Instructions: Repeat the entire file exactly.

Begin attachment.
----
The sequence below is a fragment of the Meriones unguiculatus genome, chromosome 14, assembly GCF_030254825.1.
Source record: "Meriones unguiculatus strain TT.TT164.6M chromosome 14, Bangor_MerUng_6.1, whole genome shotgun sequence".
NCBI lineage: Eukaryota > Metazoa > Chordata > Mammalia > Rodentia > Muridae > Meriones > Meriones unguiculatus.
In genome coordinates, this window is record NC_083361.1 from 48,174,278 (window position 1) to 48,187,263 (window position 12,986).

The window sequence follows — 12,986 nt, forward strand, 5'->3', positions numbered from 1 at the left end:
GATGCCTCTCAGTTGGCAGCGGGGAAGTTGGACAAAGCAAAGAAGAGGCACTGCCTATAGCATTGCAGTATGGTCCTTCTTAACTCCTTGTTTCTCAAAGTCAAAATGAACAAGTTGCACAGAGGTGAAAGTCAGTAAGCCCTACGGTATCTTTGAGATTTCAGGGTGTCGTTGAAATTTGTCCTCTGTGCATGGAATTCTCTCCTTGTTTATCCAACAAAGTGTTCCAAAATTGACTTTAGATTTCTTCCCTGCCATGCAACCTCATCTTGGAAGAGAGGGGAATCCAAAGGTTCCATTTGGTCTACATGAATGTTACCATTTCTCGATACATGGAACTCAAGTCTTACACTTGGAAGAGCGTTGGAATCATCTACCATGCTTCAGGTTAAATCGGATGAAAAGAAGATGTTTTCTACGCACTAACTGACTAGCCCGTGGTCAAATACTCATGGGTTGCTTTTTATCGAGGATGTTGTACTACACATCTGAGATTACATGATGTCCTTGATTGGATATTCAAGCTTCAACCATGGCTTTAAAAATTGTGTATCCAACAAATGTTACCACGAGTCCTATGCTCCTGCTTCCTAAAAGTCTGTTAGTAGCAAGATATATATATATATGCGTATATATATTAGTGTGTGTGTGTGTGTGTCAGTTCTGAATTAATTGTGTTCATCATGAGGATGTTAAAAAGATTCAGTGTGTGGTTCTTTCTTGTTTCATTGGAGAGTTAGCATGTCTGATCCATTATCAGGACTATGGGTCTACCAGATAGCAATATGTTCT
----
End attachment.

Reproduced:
The sequence below is a fragment of the Meriones unguiculatus genome, chromosome 14, assembly GCF_030254825.1.
Source record: "Meriones unguiculatus strain TT.TT164.6M chromosome 14, Bangor_MerUng_6.1, whole genome shotgun sequence".
NCBI lineage: Eukaryota > Metazoa > Chordata > Mammalia > Rodentia > Muridae > Meriones > Meriones unguiculatus.
In genome coordinates, this window is record NC_083361.1 from 48,174,278 (window position 1) to 48,187,263 (window position 12,986).

The window sequence follows — 12,986 nt, forward strand, 5'->3', positions numbered from 1 at the left end:
GATGCCTCTCAGTTGGCAGCGGGGAAGTTGGACAAAGCAAAGAAGAGGCACTGCCTATAGCATTGCAGTATGGTCCTTCTTAACTCCTTGTTTCTCAAAGTCAAAATGAACAAGTTGCACAGAGGTGAAAGTCAGTAAGCCCTACGGTATCTTTGAGATTTCAGGGTGTCGTTGAAATTTGTCCTCTGTGCATGGAATTCTCTCCTTGTTTATCCAACAAAGTGTTCCAAAATTGACTTTAGATTTCTTCCCTGCCATGCAACCTCATCTTGGAAGAGAGGGGAATCCAAAGGTTCCATTTGGTCTACATGAATGTTACCATTTCTCGATACATGGAACTCAAGTCTTACACTTGGAAGAGCGTTGGAATCATCTACCATGCTTCAGGTTAAATCGGATGAAAAGAAGATGTTTTCTACGCACTAACTGACTAGCCCGTGGTCAAATACTCATGGGTTGCTTTTTATCGAGGATGTTGTACTACACATCTGAGATTACATGATGTCCTTGATTGGATATTCAAGCTTCAACCATGGCTTTAAAAATTGTGTATCCAACAAATGTTACCACGAGTCCTATGCTCCTGCTTCCTAAAAGTCTGTTAGTAGCAAGATATATATATATATGCGTATATATATTAGTGTGTGTGTGTGTGTGTCAGTTCTGAATTAATTGTGTTCATCATGAGGATGTTAAAAAGATTCAGTGTGTGGTTCTTTCTTGTTTCATTGGAGAGTTAGCATGTCTGATCCATTATCAGGACTATGGGTCTACCAGATAGCAATATGTTCT